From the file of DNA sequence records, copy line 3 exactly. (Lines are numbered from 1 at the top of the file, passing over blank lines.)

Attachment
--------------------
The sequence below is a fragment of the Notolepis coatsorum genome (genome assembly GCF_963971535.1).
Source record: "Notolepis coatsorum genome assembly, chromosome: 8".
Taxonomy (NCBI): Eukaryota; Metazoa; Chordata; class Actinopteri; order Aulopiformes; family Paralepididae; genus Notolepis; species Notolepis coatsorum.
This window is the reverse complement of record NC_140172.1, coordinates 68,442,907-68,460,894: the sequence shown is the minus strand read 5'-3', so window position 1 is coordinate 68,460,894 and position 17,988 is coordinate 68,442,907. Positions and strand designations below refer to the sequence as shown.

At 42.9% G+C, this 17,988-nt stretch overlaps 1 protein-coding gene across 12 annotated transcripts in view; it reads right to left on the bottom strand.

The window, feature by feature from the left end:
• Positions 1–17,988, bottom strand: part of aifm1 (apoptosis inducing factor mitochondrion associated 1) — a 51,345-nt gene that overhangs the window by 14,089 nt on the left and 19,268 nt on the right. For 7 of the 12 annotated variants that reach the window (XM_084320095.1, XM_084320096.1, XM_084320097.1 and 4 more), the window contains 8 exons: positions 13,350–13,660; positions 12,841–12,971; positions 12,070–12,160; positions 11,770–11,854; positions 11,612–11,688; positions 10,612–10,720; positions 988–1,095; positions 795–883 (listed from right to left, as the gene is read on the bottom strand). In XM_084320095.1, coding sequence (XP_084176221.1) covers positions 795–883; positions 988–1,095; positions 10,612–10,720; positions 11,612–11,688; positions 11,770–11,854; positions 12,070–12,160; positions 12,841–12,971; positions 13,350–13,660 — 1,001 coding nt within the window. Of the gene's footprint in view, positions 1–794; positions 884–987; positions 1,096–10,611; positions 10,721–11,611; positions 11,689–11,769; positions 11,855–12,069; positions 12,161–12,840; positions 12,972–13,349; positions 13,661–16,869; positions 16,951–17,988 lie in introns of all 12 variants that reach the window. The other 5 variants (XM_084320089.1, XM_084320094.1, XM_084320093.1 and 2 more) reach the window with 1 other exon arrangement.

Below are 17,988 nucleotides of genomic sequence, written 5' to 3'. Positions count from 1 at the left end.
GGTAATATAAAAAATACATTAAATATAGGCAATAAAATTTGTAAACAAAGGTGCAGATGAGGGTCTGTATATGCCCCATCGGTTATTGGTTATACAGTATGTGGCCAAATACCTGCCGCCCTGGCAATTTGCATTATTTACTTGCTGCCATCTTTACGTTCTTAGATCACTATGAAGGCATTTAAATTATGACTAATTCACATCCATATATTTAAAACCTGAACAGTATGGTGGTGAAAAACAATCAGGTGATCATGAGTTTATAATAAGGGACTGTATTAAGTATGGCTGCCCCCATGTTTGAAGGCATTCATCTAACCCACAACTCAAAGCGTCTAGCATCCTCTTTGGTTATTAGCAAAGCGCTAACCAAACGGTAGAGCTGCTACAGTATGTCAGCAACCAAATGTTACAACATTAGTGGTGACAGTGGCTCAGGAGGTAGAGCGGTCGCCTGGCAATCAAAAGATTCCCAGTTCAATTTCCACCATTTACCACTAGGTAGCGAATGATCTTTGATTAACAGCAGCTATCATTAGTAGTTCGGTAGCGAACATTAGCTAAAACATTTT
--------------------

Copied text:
Taxonomy (NCBI): Eukaryota; Metazoa; Chordata; class Actinopteri; order Aulopiformes; family Paralepididae; genus Notolepis; species Notolepis coatsorum.